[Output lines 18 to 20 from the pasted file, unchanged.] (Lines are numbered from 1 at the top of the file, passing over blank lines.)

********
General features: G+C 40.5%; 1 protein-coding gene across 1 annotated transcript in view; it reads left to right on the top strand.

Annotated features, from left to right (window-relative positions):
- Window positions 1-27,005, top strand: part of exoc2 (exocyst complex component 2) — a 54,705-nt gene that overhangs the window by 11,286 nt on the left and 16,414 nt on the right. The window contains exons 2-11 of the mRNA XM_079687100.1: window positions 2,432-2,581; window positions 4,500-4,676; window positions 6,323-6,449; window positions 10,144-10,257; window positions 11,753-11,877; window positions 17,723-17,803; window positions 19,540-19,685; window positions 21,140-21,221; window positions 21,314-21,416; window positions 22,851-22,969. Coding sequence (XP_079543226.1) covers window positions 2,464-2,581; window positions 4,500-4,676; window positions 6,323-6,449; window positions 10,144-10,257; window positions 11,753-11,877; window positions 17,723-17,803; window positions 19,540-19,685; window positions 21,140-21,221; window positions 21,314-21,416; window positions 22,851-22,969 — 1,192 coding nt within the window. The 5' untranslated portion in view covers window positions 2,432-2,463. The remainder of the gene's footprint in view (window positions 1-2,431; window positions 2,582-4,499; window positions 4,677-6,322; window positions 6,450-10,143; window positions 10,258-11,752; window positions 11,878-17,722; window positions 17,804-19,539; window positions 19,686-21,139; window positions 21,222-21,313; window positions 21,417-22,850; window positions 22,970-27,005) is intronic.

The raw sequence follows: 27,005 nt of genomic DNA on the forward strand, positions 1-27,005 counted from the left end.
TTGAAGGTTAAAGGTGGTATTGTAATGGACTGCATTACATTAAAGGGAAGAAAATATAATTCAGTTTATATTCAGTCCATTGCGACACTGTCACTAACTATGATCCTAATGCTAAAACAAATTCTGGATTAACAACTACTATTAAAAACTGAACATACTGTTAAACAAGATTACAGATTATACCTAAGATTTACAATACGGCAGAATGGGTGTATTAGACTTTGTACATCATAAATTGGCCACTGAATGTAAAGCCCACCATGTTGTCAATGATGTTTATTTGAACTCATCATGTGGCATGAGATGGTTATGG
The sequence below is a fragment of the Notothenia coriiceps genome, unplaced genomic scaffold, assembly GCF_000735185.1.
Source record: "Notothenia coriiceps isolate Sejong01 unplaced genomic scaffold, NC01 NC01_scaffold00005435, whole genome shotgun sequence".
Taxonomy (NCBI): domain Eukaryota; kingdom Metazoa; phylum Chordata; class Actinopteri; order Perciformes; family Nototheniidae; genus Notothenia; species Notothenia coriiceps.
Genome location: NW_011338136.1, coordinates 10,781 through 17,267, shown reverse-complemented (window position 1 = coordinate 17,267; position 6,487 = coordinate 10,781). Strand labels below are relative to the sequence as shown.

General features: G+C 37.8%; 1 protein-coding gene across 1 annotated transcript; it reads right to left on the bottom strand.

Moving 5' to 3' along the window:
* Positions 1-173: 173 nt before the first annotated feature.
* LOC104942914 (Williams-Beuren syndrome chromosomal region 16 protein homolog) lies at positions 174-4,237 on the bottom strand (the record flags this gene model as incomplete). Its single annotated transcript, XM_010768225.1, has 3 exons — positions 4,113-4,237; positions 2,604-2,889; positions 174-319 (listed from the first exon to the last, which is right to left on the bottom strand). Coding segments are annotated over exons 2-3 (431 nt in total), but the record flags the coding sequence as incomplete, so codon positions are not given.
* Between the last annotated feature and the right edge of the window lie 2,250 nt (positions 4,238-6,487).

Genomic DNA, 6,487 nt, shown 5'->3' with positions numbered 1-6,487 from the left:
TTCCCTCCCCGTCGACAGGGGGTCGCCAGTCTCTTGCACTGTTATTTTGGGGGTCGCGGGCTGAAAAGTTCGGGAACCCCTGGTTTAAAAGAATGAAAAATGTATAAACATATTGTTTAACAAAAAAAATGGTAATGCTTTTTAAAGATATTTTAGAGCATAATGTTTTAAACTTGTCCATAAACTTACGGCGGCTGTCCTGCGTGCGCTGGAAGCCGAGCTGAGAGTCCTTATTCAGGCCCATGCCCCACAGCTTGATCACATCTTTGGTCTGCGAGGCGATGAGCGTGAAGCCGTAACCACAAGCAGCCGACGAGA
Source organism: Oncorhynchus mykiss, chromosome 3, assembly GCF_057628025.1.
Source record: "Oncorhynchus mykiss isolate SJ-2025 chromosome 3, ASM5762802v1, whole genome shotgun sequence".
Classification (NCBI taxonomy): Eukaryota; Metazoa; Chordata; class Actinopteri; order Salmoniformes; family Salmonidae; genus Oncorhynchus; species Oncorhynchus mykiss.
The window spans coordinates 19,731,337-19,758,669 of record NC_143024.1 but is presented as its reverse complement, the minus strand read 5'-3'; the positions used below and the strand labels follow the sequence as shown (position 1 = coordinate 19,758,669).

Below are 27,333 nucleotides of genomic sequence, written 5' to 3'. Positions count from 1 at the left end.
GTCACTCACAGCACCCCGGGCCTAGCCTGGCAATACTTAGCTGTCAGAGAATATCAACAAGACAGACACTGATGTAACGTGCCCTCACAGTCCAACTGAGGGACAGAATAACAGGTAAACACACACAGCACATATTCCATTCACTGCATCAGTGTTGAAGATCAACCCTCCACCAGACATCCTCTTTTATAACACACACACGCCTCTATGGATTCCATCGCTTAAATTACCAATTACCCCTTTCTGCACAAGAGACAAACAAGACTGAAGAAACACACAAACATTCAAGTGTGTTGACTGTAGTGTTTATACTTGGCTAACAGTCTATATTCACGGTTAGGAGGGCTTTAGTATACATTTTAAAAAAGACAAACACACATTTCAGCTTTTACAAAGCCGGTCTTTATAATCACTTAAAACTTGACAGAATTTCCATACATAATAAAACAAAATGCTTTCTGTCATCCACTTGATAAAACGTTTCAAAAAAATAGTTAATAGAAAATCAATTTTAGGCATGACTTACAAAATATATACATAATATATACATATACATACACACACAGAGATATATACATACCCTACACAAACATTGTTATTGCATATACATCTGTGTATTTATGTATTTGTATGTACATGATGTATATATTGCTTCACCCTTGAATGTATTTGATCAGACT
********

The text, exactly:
Source record: "Oncorhynchus mykiss isolate SJ-2025 chromosome 3, ASM5762802v1, whole genome shotgun sequence".
Classification (NCBI taxonomy): Eukaryota; Metazoa; Chordata; class Actinopteri; order Salmoniformes; family Salmonidae; genus Oncorhynchus; species Oncorhynchus mykiss.
The window spans coordinates 19,731,337-19,758,669 of record NC_143024.1 but is presented as its reverse complement, the minus strand read 5'-3'; the positions used below and the strand labels follow the sequence as shown (position 1 = coordinate 19,758,669).